We’ve all been there before.
You’re working on a crackerjack creative project, but something’s missing.
Maybe you’re designing the cover of your next self-published bestselling novel. Maybe you’re laying out a website for a client’s business. Maybe you want to add a splash of color somewhere in next week’s blog post… but you just can’t seem to find the right kind of imagery for the job.
The Internet has made finding unique and compelling images simultaneously ridiculously easy and deceptively difficult. Millions of photos, drawings, and other renderings are available at the click of a mouse, but figuring out which ones you’re actually allowed to use is the key to avoiding costly legal action.
Of course you want the best, boldest, and most beautiful images around—but you also don’t want to run afoul of sticky copyright laws.
What’s an enterprising professional to do?
7 Great Sites for Great Stock Images
Stock photos have been an integral part of design for quite a while now, but there’s only so many lame photos of two dudes wearing dark suits and enthusiastically shaking hands you can see before your eyes roll back in your head.
Luckily, you don’t have to use those stuffy old standard stock images anymore—they’re boring, they’re overused, and they just cost too much money. Behold: this list rounds up 7 awesome websites where you can get free stock photos for personal or commercial use.
No matter what you’re creating, one of these sites will have the imagery you need to knock it out of the park.
1. Flickr Creative Commons
Flickr.com is a great place to find images under a Creative Commons license. Depending on the license each individual user places their content under, you can use these photos and videos for anything from blog images to book covers.
In order to access the Creative Commons, you’ll need to make an account on Flickr using a Yahoo ID. Simply enter your email, password, name, and date of birth, and you’ll receive a passcode that opens your account. From there, you can post photos and videos to your user page, as well as view and download other users’ content.
Below are the different Creative Commons license icons and what they mean:
Attribution License: Other users can do what they please with this user’s Flickr content so long as they give the user credit.
Attribution-NonCommercial License: Other users can download, edit, or distribute this user’s content on their websites but cannot sell them—in their original or edited forms. Proper attribution must be given as well.
Attribution-NoDerivs License: Other users can use content from this user’s Flickr gallery, but may not edit or manipulate the content in any way. Proper attribution must be given.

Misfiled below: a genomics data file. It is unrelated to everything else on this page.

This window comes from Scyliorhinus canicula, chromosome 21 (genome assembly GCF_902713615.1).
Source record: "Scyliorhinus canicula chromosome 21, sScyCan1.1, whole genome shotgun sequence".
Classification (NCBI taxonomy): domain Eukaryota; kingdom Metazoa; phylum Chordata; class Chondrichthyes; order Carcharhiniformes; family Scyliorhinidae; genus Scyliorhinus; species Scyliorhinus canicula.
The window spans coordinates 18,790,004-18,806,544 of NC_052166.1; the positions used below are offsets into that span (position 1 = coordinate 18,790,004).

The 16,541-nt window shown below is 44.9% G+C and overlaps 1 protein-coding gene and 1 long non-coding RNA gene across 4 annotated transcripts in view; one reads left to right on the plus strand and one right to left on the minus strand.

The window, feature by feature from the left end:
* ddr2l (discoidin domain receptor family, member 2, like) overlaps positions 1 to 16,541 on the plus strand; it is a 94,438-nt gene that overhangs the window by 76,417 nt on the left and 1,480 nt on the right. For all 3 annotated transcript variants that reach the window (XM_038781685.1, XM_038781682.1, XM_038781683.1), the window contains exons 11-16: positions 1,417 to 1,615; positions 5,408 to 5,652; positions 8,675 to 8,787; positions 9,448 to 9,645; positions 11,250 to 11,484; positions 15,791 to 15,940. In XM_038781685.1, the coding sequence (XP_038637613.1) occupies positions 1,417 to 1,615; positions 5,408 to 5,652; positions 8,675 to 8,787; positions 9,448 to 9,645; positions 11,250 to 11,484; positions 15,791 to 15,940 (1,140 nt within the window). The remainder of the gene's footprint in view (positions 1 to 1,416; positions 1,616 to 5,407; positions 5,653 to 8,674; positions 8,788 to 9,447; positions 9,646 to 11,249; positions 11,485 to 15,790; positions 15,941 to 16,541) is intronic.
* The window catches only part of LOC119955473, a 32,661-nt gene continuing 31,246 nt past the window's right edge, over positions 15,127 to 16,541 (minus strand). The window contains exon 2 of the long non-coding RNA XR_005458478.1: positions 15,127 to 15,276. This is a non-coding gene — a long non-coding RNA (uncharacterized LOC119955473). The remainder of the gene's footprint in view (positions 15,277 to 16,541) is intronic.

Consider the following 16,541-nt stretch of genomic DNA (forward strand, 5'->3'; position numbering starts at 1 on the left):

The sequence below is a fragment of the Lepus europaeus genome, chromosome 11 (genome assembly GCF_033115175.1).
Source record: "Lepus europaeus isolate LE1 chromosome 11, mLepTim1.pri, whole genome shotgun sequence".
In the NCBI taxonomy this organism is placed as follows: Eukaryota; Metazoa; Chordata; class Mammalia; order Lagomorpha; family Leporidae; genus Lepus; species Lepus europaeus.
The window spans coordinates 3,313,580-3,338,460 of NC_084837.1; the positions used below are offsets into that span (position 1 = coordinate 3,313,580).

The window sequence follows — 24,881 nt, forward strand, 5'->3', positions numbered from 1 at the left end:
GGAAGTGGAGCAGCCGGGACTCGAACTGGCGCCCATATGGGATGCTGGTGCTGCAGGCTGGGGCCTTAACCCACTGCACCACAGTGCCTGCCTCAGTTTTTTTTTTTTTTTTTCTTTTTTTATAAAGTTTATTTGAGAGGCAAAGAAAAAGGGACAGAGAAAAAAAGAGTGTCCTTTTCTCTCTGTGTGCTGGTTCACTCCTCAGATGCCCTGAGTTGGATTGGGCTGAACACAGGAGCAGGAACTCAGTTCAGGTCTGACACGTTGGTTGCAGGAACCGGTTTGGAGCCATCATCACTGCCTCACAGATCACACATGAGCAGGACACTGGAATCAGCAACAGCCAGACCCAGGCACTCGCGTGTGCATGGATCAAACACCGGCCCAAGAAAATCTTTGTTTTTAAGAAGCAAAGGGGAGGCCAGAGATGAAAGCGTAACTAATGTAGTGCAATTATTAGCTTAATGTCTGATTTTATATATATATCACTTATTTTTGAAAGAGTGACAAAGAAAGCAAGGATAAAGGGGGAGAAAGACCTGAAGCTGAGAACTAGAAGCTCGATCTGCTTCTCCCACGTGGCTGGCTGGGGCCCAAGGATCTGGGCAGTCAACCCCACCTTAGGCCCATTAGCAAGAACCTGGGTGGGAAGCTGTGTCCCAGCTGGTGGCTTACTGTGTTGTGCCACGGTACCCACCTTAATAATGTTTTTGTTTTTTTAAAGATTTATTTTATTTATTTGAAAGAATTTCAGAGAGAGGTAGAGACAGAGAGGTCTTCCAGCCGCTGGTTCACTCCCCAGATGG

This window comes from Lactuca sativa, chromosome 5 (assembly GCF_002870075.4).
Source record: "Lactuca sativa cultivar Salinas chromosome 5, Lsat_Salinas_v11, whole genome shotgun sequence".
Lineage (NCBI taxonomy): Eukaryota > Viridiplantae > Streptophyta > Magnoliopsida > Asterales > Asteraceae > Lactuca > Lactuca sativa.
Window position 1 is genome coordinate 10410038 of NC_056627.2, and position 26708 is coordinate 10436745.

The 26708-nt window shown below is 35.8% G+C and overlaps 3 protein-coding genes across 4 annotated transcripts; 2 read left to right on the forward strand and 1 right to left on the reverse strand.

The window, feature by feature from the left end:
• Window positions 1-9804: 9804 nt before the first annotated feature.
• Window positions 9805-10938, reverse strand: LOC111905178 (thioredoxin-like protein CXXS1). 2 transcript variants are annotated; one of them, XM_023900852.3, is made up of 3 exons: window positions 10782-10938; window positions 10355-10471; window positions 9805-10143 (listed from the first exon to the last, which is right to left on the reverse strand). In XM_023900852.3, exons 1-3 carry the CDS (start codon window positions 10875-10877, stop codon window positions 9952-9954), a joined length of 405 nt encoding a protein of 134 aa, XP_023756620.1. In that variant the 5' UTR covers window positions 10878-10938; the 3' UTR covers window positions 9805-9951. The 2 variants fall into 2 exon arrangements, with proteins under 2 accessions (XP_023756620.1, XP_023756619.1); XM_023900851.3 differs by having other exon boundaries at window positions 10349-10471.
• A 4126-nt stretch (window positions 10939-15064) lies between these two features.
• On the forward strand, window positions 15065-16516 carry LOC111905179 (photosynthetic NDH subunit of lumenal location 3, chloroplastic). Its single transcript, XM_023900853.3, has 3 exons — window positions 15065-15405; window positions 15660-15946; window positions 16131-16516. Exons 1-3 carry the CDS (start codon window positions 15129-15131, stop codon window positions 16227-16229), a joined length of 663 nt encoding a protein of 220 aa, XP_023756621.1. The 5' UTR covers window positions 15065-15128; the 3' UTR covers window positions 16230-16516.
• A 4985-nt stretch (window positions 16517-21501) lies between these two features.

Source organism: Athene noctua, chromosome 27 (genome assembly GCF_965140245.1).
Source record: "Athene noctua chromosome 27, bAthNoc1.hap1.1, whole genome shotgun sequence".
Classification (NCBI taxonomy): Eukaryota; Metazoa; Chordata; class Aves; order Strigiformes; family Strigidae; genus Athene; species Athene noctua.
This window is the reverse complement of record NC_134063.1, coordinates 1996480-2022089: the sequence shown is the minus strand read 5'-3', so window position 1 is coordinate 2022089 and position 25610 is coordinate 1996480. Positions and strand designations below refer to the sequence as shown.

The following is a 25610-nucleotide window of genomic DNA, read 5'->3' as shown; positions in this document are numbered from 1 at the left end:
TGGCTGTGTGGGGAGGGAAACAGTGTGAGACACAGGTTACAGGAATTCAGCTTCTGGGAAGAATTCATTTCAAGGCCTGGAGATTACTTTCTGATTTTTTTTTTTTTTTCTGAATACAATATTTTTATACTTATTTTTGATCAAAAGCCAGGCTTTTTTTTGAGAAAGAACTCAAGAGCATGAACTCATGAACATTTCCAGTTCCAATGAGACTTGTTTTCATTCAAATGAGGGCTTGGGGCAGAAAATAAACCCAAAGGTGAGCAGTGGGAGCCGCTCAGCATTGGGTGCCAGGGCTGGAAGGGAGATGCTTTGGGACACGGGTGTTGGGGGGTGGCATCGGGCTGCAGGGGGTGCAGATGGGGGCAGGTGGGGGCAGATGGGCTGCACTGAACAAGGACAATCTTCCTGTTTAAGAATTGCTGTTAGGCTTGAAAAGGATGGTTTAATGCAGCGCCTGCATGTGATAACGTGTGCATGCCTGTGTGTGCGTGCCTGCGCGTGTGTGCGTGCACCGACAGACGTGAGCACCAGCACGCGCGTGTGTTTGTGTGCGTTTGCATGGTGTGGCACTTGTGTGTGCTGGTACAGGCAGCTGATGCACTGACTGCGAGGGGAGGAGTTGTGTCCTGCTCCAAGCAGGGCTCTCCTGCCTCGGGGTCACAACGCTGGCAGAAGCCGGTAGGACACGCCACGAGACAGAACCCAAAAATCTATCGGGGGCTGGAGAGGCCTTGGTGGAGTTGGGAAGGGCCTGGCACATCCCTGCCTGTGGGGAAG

Attribution-ShareAlike License: Other users may download and manipulate this content however they choose, but they must license their new creations under identical terms. Proper attribution must be given.
Attribution-NoDerivs-NonCommercial License: Other users can download and distribute this Flickr content, but may neither modify nor use this content for their own commercial gain. Proper attribution must be given.
A Note on Proper Attribution: An ideal Creative Commons attribution includes the title of the content and the name or username of the creator—both linked to their respective source pages—and a link to the license deed.
Example: “IMAGE NAME” by TCK PUBLISHING is licensed under CC BY 2.0
2. Google Images
Yes, even Google Images can be a goldmine of usable image content—just so long as you know how to look.
Specifically, you’re going to want to use a Google Advanced Search to filter the images you’re searching for by the license agreement they’re under. Here’s how to get started:
- Go to Google Images.
- Enter what you’re going to search for in the search bar.
- Click “Settings” under the search bar and select “Advanced Search” from the dropdown menu.
- At the bottom of the page, a dropdown menu labeled “usage rights” will appear. Choose from “not filtered by license,” “free to use or share,” “free to use or share, even commercially,” “free to use share or modify,” or “free to use share or modify, even commercially.”
Hint: To cover all your bases, we suggest you select the latter (that is, “commercially”)—this will give you the most leeway when using the images you find in your projects, even though it will limit the number of images you find.
- Hit “Advanced Search”—the images that appear will all fall under the license you selected.
Unsplash is a well-curated collection of photos from both professional and semi-professional photographers. Unlike Flickr’s Creative Commons, there’s no requirement to credit the photographers on this site—though Unsplash notes that it’s a courtesy to link back to the creator’s profile whenever possible.